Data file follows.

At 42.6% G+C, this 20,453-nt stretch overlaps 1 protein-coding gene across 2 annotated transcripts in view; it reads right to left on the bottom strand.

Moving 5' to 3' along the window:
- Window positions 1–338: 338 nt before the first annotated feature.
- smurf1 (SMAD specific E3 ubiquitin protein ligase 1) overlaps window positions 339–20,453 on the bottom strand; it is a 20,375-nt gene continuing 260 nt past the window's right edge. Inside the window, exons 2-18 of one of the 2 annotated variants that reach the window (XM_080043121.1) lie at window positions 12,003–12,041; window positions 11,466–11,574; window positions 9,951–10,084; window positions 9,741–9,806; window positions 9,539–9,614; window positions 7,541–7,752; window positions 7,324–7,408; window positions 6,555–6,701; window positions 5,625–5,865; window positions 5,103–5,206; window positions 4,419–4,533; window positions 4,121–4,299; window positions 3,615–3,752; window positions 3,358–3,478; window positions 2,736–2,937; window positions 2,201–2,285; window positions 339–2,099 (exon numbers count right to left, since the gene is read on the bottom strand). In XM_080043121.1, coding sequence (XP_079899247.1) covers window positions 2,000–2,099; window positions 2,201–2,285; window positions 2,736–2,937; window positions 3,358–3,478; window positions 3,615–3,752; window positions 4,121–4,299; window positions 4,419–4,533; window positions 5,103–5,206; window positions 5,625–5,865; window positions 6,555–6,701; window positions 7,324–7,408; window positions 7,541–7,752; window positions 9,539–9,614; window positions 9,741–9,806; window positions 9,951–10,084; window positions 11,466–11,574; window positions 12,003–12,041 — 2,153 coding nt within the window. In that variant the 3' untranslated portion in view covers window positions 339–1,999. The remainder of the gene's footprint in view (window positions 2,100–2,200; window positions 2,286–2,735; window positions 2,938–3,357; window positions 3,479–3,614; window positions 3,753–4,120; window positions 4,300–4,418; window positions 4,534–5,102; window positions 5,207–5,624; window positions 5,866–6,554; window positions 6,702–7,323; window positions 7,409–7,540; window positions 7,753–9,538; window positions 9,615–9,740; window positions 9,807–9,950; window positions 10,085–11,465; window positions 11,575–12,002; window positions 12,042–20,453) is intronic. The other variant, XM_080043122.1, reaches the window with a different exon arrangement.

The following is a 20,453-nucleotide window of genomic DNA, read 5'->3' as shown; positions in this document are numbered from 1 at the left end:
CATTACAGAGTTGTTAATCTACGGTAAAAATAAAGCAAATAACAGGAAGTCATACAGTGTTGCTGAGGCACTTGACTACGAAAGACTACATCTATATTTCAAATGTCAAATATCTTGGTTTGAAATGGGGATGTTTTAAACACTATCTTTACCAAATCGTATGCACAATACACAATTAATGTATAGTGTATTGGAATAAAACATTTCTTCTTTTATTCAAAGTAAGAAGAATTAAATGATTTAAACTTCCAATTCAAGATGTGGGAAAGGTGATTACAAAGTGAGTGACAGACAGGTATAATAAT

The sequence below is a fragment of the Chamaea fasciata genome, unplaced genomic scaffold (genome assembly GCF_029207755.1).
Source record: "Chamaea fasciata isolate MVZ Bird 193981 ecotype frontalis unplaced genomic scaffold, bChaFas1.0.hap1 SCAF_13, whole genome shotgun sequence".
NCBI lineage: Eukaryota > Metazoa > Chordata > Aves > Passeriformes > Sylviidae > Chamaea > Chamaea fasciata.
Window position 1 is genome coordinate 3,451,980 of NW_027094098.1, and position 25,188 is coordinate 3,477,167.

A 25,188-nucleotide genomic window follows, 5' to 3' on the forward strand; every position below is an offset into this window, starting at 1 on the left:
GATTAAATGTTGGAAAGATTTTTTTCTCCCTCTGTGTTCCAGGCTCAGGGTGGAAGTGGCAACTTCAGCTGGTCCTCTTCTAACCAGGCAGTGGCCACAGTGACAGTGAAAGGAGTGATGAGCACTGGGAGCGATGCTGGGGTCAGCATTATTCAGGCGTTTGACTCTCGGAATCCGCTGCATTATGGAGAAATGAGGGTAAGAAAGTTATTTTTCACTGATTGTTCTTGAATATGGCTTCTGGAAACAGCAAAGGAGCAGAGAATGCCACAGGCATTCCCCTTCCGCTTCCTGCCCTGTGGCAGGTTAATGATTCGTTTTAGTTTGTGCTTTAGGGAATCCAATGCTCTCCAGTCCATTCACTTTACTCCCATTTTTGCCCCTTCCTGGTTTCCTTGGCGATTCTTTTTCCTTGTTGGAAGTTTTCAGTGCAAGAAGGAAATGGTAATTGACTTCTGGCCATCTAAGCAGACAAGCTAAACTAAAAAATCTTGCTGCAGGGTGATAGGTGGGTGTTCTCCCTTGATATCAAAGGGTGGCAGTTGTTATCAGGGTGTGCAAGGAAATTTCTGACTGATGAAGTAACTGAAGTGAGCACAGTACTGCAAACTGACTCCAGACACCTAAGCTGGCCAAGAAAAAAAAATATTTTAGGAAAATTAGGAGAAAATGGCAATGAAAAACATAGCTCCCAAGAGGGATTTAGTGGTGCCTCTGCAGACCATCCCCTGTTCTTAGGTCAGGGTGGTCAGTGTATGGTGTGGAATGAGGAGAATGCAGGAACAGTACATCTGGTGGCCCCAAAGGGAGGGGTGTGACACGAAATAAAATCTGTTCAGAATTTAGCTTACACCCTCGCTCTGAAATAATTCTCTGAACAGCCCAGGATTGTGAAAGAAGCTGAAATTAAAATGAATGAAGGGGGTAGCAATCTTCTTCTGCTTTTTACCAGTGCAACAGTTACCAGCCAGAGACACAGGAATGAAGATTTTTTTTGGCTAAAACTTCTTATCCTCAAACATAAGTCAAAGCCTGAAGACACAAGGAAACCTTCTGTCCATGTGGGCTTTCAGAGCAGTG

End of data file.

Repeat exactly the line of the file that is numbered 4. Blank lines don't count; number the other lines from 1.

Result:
- smurf1 (SMAD specific E3 ubiquitin protein ligase 1) overlaps window positions 339–20,453 on the bottom strand; it is a 20,375-nt gene continuing 260 nt past the window's right edge. Inside the window, exons 2-18 of one of the 2 annotated variants that reach the window (XM_080043121.1) lie at window positions 12,003–12,041; window positions 11,466–11,574; window positions 9,951–10,084; window positions 9,741–9,806; window positions 9,539–9,614; window positions 7,541–7,752; window positions 7,324–7,408; window positions 6,555–6,701; window positions 5,625–5,865; window positions 5,103–5,206; window positions 4,419–4,533; window positions 4,121–4,299; window positions 3,615–3,752; window positions 3,358–3,478; window positions 2,736–2,937; window positions 2,201–2,285; window positions 339–2,099 (exon numbers count right to left, since the gene is read on the bottom strand). In XM_080043121.1, coding sequence (XP_079899247.1) covers window positions 2,000–2,099; window positions 2,201–2,285; window positions 2,736–2,937; window positions 3,358–3,478; window positions 3,615–3,752; window positions 4,121–4,299; window positions 4,419–4,533; window positions 5,103–5,206; window positions 5,625–5,865; window positions 6,555–6,701; window positions 7,324–7,408; window positions 7,541–7,752; window positions 9,539–9,614; window positions 9,741–9,806; window positions 9,951–10,084; window positions 11,466–11,574; window positions 12,003–12,041 — 2,153 coding nt within the window. In that variant the 3' untranslated portion in view covers window positions 339–1,999. The remainder of the gene's footprint in view (window positions 2,100–2,200; window positions 2,286–2,735; window positions 2,938–3,357; window positions 3,479–3,614; window positions 3,753–4,120; window positions 4,300–4,418; window positions 4,534–5,102; window positions 5,207–5,624; window positions 5,866–6,554; window positions 6,702–7,323; window positions 7,409–7,540; window positions 7,753–9,538; window positions 9,615–9,740; window positions 9,807–9,950; window positions 10,085–11,465; window positions 11,575–12,002; window positions 12,042–20,453) is intronic. The other variant, XM_080043122.1, reaches the window with a different exon arrangement.